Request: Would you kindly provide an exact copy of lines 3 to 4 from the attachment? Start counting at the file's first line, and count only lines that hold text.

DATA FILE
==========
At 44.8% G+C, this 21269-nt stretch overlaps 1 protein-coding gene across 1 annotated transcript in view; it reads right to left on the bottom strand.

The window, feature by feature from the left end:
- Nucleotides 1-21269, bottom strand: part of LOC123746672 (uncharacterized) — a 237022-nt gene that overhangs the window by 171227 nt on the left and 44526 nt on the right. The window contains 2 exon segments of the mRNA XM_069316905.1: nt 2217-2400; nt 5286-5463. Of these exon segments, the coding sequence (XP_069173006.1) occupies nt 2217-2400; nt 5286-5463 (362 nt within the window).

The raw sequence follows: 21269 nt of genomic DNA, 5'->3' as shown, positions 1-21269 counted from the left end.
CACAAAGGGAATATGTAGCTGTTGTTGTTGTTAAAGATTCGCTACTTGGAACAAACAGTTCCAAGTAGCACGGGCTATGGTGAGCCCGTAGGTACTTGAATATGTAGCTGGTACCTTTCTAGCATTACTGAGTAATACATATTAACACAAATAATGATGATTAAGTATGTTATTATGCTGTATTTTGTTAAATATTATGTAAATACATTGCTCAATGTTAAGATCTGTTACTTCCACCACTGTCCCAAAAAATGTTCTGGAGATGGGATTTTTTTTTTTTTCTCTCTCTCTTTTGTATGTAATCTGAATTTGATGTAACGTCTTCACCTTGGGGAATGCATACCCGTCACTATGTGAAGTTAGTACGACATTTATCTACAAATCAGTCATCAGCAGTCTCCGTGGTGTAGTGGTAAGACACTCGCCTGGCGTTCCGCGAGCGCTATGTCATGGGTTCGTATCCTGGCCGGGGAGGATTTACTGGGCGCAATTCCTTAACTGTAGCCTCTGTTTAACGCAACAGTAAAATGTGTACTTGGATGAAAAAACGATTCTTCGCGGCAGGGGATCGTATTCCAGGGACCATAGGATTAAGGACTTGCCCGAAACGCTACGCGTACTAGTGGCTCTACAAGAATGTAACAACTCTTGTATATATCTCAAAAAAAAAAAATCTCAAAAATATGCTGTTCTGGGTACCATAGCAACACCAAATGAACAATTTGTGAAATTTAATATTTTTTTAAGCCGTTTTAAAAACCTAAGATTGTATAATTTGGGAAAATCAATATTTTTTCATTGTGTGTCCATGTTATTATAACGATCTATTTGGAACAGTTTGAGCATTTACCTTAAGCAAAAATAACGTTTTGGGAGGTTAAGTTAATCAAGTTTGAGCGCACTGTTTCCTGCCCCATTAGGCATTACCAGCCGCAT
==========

- Nucleotides 1-21269, bottom strand: part of LOC123746672 (uncharacterized) — a 237022-nt gene that overhangs the window by 171227 nt on the left and 44526 nt on the right. The window contains 2 exon segments of the mRNA XM_069316905.1: nt 2217-2400; nt 5286-5463. Of these exon segments, the coding sequence (XP_069173006.1) occupies nt 2217-2400; nt 5286-5463 (362 nt within the window).

The raw sequence follows: 21269 nt of genomic DNA, 5'->3' as shown, positions 1-21269 counted from the left end.